Search Results

You are looking at 1 - 1 of 1 items for

  • Author or Editor: Kun-Chin Lin x
Clear All Modify Search
Authors: and

Despite being the world’s fifth largest economy when measured in terms of gross domestic product (GDP),2 having the sixth largest military budget,3 being a nuclear power and a permanent member of the UN Security Council (UNSC), and member of, inter alia, the North Atlantic Treaty Organization (NATO) and the G7, the United Kingdom (UK) is facing a period of deep uncertainty. This uncertainty is in part borne out of “Brexit,” but equally significantly is borne out of a requirement, amid decreasing economic and military power, to redefine its role in the world and adapt to the changing geopolitical, economic and military landscape – a landscape that potentially has Asia as its fulcrum and Southeast Asia at its heart.4

The UK economy is dominated by the service sector that accounts for 80 per cent of GDP5 and as such the UK is heavily reliant on trade to satisfy the needs of its citizens and businesses. This trade is in part facilitated by the UK’s “Red Ensign”6 merchant navy fleet, which is the tenth largest in the world,7 and the Royal Navy, which is widely considered to be one of the top five most powerful navies,8 yet both had been in decline until recently, numerically in terms of ship numbers and also in terms of influence.9 This decline is not without consequence, most acutely in respect of the Royal Navy’s ability to deploy globally and simultaneously to various areas of operation.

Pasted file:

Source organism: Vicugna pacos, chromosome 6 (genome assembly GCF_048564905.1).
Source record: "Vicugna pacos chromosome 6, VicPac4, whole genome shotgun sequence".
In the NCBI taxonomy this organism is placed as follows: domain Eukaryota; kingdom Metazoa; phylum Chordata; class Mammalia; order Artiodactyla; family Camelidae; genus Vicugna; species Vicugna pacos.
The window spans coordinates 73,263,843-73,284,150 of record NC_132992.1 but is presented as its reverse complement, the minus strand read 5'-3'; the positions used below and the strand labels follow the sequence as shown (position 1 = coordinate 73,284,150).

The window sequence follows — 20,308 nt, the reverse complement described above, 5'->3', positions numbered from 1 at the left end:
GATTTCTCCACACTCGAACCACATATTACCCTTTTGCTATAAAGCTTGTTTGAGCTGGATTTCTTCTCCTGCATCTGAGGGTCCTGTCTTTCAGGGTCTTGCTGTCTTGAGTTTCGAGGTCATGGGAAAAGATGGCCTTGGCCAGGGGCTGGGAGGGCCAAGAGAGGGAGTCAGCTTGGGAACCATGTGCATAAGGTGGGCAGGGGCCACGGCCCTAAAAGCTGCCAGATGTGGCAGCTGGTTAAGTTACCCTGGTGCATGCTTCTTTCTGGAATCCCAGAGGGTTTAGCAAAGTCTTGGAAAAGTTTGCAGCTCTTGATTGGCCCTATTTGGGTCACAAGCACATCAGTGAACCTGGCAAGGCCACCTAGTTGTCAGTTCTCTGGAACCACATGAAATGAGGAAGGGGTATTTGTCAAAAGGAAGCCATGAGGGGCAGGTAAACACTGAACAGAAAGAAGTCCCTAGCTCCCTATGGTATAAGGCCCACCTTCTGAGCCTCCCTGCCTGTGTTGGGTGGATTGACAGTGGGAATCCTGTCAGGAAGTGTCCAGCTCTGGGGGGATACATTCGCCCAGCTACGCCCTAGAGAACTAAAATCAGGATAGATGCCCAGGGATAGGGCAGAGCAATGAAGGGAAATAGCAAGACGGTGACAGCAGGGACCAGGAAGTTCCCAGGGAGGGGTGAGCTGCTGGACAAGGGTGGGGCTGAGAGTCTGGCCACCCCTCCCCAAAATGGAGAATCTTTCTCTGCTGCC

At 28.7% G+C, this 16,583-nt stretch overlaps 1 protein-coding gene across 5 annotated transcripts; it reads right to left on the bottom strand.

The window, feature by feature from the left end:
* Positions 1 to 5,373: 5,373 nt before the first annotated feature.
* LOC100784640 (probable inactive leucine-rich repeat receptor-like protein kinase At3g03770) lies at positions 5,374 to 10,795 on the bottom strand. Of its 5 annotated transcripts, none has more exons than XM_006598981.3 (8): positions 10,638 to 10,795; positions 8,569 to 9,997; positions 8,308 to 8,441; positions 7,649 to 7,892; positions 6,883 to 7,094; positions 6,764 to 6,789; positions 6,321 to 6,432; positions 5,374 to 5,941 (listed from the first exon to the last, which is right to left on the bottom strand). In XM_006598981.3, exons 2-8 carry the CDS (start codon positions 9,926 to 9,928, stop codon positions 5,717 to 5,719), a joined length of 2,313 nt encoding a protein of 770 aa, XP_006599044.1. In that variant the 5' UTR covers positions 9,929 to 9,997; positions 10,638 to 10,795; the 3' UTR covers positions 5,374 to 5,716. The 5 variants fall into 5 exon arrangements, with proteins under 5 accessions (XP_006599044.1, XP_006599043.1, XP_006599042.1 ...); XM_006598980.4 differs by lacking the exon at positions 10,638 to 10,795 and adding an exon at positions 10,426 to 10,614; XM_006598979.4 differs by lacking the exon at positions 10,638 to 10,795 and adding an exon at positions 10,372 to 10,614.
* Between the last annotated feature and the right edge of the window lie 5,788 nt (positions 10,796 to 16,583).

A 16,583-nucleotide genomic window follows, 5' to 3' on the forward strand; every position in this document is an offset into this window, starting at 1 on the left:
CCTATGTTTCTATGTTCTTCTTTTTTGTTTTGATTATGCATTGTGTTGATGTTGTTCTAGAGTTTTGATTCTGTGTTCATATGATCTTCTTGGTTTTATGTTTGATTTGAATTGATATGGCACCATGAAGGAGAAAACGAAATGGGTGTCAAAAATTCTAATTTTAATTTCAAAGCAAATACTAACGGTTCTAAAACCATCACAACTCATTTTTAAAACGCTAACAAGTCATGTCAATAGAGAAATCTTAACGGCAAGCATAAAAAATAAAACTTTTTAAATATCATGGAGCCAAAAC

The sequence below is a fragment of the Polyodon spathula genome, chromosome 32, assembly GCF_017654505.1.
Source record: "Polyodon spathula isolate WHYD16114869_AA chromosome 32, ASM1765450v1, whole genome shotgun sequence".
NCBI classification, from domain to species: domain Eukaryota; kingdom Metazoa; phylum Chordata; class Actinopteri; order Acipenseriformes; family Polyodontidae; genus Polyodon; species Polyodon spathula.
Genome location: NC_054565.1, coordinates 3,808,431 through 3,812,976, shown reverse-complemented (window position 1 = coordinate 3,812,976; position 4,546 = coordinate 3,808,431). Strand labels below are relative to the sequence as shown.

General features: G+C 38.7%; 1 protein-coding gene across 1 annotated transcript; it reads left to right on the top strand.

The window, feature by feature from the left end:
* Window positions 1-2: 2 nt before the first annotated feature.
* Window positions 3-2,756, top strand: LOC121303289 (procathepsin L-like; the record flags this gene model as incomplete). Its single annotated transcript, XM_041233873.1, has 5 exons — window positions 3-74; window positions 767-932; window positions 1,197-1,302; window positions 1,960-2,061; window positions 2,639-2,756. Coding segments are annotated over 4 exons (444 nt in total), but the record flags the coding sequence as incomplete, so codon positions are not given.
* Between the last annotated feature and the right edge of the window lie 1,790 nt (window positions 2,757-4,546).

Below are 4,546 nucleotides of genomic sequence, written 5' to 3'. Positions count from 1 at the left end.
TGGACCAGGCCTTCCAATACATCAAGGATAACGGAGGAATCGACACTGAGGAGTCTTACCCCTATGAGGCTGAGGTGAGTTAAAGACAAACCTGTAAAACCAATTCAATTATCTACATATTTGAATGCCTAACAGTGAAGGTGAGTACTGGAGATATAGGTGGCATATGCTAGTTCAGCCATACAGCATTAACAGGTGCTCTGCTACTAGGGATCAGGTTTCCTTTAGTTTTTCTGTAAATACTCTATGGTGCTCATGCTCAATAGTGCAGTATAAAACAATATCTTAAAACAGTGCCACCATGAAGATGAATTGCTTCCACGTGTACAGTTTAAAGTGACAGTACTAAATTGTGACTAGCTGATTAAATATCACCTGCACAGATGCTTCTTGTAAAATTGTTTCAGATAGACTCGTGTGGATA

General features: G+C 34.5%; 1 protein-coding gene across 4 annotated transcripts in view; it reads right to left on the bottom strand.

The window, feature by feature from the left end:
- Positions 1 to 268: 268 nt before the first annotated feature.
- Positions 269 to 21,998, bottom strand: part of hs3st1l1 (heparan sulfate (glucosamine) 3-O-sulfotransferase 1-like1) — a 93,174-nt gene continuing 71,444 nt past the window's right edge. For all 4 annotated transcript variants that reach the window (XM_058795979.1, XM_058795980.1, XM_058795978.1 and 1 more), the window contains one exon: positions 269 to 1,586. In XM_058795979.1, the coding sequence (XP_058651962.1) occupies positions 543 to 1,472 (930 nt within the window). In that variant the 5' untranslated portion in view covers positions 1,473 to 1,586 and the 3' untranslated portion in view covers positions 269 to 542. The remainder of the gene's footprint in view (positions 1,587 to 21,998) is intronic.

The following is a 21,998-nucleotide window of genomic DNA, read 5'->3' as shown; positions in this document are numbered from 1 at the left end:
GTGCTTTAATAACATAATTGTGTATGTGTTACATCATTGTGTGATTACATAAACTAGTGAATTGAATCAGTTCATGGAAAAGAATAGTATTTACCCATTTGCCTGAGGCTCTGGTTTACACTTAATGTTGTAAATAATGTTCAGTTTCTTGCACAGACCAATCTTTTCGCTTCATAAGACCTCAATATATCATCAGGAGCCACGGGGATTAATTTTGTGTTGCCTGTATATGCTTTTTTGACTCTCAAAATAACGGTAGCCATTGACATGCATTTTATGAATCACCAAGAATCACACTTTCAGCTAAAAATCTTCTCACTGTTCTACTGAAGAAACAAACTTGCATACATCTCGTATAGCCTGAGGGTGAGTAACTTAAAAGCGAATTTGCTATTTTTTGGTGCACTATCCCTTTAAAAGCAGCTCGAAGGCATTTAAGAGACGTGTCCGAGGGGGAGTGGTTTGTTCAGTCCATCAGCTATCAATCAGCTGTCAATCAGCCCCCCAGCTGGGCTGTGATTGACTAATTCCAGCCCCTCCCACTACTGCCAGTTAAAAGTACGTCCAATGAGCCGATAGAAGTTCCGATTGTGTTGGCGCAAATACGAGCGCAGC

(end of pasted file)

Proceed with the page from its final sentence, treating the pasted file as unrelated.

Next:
Restricted access